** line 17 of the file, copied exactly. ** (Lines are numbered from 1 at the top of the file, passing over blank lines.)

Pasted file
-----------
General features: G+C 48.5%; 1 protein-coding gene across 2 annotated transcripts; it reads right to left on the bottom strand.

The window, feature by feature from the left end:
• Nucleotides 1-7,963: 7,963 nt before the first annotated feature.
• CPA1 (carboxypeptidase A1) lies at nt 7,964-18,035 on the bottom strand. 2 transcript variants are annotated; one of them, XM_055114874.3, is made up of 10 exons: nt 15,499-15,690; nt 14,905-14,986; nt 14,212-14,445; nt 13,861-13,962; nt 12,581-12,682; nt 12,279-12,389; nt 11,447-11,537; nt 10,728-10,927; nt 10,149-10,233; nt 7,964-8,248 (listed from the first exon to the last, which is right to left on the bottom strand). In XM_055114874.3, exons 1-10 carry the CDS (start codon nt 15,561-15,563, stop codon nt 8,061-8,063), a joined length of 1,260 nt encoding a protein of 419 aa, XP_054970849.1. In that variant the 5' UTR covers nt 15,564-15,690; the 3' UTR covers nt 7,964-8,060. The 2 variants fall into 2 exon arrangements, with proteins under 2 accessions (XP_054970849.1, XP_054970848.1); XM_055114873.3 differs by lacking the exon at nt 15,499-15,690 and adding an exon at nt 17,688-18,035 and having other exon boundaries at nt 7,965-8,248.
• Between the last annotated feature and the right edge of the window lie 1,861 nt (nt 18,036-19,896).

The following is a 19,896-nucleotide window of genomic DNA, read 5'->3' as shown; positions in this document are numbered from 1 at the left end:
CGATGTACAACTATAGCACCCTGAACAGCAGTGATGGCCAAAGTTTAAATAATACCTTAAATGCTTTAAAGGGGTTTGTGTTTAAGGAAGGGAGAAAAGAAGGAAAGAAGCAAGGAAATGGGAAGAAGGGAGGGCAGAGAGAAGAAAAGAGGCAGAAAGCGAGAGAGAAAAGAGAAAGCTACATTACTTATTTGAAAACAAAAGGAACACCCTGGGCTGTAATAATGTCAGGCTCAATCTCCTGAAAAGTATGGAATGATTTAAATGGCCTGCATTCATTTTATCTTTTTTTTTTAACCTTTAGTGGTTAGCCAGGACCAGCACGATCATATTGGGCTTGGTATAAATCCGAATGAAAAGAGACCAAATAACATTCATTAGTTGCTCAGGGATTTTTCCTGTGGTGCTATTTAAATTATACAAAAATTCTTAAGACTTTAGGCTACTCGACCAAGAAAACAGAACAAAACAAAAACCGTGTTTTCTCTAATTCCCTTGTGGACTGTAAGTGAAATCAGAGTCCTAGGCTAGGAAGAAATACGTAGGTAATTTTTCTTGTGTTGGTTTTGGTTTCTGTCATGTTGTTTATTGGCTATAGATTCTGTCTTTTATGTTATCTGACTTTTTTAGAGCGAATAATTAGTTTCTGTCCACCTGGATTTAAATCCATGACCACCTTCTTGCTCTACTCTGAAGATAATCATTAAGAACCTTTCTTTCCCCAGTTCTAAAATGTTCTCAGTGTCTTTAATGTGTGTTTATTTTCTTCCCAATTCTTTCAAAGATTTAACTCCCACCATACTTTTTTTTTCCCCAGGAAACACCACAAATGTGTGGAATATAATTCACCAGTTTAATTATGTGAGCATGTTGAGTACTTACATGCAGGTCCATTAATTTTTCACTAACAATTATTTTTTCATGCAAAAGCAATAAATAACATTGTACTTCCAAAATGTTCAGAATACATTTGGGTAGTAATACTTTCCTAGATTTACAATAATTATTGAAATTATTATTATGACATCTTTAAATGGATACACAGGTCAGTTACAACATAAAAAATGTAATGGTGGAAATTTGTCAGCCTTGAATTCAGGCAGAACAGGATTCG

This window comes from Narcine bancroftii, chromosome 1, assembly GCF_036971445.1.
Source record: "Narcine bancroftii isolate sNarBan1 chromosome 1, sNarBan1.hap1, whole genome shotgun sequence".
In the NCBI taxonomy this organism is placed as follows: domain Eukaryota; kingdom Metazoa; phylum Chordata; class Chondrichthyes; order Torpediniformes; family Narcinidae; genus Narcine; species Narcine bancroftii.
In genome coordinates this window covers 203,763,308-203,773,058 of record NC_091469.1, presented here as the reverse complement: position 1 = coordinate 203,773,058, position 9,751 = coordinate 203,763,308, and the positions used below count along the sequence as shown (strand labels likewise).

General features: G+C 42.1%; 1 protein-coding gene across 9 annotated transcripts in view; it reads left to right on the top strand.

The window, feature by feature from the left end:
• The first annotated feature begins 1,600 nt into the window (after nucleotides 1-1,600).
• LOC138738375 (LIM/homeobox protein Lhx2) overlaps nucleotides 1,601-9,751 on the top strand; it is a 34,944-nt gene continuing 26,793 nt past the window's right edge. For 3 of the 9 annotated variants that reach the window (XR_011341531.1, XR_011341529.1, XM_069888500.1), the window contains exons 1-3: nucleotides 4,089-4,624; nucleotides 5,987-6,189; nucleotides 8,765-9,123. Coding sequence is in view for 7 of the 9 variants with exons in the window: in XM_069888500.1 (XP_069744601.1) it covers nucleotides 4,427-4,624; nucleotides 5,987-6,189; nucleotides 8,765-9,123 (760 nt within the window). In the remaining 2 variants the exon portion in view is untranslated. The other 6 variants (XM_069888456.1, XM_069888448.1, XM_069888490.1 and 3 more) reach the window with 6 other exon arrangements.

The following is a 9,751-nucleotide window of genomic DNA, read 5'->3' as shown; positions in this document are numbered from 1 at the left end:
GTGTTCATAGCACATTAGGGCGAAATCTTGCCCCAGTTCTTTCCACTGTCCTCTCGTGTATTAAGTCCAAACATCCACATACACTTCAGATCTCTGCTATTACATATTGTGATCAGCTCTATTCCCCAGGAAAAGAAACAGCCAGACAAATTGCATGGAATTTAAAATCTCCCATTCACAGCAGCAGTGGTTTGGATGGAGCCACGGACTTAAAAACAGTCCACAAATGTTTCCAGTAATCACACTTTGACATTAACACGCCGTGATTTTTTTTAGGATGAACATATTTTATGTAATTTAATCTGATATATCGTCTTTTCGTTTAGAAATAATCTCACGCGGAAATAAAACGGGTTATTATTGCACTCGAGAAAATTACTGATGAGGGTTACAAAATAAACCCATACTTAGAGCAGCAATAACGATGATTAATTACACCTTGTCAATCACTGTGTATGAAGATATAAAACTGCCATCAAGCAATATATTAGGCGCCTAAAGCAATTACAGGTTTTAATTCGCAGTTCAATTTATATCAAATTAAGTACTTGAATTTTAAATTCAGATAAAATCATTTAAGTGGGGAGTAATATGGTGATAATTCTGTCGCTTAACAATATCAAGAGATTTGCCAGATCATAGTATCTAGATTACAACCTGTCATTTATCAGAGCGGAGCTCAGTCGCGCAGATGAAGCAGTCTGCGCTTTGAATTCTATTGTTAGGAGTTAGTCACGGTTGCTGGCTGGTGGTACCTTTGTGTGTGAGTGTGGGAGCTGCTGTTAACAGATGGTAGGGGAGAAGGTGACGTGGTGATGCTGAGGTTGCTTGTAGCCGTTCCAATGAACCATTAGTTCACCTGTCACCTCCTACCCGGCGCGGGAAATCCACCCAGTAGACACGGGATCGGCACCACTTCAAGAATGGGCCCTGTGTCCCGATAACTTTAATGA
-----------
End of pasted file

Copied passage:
GTGTTCATAGCACATTAGGGCGAAATCTTGCCCCAGTTCTTTCCACTGTCCTCTCGTGTATTAAGTCCAAACATCCACATACACTTCAGATCTCTGCTATTACATATTGTGATCAGCTCTATTCCCCAGGAAAAGAAACAGCCAGACAAATTGCATGGAATTTAAAATCTCCCATTCACAGCAGCAGTGGTTTGGATGGAGCCACGGACTTAAAAACAGTCCACAAATGTTTCCAGTAATCACACTTTGACATTAACACGCCGTGATTTTTTTTAGGATGAACATATTTTATGTAATTTAATCTGATATATCGTCTTTTCGTTTAGAAATAATCTCACGCGGAAATAAAACGGGTTATTATTGCACTCGAGAAAATTACTGATGAGGGTTACAAAATAAACCCATACTTAGAGCAGCAATAACGATGATTAATTACACCTTGTCAATCACTGTGTATGAAGATATAAAACTGCCATCAAGCAATATATTAGGCGCCTAAAGCAATTACAGGTTTTAATTCGCAGTTCAATTTATATCAAATTAAGTACTTGAATTTTAAATTCAGATAAAATCATTTAAGTGGGGAGTAATATGGTGATAATTCTGTCGCTTAACAATATCAAGAGATTTGCCAGATCATAGTATCTAGATTACAACCTGTCATTTATCAGAGCGGAGCTCAGTCGCGCAGATGAAGCAGTCTGCGCTTTGAATTCTATTGTTAGGAGTTAGTCACGGTTGCTGGCTGGTGGTACCTTTGTGTGTGAGTGTGGGAGCTGCTGTTAACAGATGGTAGGGGAGAAGGTGACGTGGTGATGCTGAGGTTGCTTGTAGCCGTTCCAATGAACCATTAGTTCACCTGTCACCTCCTACCCGGCGCGGGAAATCCACCCAGTAGACACGGGATCGGCACCACTTCAAGAATGGGCCCTGTGTCCCGATAACTTTAATGA